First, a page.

The pilot of the DeHavilland DH-82A stated that shortly after takeoff he heard a loud bang over the engine noise and through the headset, followed immediately by severe vibration which increased until he reduced the power from take off to low cruise. The airplane was about 100 feet in the air and very near the end of the runway when the trouble started. The pilot elected to try to continue the climb and return to the field as quickly as possible. He was able to maintain sufficient airspeed while he turned around and lined up with the runway. Before he made the runway, the engine, though still running, felt like it stopped providing any thrust. The airplane was no longer able to maintain altitude and touched down in a pasture just before the runway. What appeared from the air to be a relatively smooth pasture; however, the terrain was rough and the impact sheared the landing gear. The left wing buckled as it settled to the ground. The pilot estimated that the total time from lift off to touchdown was approximate 2 to 3 minutes. Use your browsers 'back' function to return to synopsisReturn to Query Page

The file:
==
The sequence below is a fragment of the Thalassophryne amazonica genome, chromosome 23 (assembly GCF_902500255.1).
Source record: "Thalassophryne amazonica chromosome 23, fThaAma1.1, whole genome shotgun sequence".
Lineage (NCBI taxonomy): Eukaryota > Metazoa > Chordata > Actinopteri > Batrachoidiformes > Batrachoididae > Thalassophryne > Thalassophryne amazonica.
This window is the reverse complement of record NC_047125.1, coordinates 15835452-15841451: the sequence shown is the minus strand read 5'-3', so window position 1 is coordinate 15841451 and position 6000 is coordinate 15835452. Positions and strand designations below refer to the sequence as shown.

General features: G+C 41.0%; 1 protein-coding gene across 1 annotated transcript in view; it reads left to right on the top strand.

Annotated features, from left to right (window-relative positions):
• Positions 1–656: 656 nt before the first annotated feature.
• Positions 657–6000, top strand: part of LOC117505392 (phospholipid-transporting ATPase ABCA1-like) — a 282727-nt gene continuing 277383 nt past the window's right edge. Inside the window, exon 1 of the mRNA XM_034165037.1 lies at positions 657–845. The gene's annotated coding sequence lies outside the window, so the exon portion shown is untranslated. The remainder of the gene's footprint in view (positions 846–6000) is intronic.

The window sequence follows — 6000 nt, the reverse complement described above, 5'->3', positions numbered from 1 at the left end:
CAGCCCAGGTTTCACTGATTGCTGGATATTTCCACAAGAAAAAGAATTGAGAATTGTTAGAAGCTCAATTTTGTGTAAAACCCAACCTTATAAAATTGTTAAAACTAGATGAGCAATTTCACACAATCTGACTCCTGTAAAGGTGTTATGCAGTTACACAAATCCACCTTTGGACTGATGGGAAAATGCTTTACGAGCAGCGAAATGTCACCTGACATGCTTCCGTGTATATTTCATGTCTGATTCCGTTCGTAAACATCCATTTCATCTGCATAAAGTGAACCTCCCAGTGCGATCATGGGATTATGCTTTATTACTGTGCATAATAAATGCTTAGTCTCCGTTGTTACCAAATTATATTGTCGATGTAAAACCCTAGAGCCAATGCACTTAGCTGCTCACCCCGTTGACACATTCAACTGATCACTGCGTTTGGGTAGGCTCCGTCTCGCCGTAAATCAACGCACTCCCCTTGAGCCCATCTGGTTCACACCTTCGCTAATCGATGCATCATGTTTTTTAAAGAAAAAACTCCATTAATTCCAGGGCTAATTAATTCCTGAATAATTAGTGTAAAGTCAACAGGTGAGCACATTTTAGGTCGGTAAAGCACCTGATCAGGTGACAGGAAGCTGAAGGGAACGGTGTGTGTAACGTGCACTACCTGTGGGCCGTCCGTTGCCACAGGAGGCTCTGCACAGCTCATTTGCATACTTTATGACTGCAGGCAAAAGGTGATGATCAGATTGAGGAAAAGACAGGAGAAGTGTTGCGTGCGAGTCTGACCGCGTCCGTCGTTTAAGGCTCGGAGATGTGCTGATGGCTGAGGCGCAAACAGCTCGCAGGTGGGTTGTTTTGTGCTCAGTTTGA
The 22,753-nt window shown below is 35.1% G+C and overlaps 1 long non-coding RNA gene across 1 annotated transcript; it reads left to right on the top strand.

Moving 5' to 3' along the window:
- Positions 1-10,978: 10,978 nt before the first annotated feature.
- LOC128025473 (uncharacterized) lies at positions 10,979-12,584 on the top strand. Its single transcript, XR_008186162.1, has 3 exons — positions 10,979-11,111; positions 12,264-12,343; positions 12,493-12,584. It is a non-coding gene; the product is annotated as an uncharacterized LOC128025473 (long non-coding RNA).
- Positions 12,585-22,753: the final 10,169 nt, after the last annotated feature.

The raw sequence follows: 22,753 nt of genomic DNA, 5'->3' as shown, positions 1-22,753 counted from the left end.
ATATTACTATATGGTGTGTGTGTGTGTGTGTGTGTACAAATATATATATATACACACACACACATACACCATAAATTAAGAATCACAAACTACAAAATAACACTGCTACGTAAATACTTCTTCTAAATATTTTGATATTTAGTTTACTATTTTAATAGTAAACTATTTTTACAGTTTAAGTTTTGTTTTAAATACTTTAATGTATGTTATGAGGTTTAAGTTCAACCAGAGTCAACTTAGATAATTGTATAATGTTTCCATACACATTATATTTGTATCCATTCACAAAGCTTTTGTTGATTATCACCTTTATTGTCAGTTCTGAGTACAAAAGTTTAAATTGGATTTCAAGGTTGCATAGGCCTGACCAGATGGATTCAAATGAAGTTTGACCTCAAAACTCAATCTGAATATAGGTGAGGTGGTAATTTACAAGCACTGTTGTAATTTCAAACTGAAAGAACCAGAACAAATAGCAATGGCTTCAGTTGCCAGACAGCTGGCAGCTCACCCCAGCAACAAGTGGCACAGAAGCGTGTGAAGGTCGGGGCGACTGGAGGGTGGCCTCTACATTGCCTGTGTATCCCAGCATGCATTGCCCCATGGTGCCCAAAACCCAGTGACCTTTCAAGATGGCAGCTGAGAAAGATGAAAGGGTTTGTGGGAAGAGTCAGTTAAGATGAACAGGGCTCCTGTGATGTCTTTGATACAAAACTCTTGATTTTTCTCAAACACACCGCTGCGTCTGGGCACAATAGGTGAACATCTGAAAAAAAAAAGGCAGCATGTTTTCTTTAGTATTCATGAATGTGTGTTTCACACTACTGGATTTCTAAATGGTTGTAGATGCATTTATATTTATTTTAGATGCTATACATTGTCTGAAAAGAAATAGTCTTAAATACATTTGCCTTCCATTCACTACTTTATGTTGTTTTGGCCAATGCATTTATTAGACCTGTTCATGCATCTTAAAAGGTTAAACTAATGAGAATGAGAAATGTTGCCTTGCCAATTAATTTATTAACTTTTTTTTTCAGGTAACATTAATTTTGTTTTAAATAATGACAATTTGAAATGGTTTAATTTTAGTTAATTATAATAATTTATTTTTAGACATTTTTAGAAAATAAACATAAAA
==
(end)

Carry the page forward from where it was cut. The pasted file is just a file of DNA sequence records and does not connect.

The responding FAA inspector stated that examination of the engine revealed no discrepancies with it and its components. The wooden propeller was destroyed, split to the hub section. The propeller brass tip cap separated which started the initial vibration and tearing the propeller apart; consistent with the pilot’s account of having engine power but no thrust. The missing sections of the propeller were never located.